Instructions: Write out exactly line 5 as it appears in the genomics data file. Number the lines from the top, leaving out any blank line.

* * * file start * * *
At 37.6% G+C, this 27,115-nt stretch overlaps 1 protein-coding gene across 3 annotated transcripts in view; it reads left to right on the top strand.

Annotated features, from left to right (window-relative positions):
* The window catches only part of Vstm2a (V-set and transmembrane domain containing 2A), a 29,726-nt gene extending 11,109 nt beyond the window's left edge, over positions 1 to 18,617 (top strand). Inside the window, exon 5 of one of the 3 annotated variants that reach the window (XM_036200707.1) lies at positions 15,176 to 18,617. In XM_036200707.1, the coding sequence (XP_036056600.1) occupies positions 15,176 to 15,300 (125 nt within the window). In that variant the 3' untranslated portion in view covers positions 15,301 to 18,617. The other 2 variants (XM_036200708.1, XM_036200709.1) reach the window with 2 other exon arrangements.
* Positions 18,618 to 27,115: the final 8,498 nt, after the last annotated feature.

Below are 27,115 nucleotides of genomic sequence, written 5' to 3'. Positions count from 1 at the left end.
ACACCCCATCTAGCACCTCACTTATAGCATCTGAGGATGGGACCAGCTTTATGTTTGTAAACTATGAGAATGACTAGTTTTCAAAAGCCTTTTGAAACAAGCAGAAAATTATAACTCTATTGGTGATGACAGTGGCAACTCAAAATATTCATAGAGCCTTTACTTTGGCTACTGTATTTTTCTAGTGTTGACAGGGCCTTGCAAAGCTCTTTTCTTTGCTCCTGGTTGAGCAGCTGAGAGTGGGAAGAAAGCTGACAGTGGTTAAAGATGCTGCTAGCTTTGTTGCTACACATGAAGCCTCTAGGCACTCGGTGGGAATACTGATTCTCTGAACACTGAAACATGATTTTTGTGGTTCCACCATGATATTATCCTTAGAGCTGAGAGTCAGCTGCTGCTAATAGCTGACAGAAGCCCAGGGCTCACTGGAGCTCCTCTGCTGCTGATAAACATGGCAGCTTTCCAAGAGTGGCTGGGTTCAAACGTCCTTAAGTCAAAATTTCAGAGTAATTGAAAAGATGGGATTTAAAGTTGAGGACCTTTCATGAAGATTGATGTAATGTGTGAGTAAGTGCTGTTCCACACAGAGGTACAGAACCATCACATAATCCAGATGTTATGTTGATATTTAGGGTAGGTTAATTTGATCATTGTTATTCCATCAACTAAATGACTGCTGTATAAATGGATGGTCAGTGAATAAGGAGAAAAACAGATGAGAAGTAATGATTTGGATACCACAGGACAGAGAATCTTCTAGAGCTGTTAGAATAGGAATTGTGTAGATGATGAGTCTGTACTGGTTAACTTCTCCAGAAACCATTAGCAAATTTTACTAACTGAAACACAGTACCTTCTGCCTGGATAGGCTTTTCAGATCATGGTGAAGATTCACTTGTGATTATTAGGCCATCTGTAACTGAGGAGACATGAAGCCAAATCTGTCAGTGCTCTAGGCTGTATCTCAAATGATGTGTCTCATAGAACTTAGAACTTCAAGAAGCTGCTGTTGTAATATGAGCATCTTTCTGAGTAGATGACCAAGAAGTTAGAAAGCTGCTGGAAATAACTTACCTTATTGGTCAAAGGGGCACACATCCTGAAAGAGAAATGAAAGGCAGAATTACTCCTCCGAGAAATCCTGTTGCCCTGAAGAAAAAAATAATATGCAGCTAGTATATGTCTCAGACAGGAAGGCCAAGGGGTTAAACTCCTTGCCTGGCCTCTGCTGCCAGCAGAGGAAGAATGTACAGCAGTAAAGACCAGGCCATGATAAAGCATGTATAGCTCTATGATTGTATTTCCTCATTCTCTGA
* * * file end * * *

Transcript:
Below are 27,115 nucleotides of genomic sequence, written 5' to 3'. Positions count from 1 at the left end.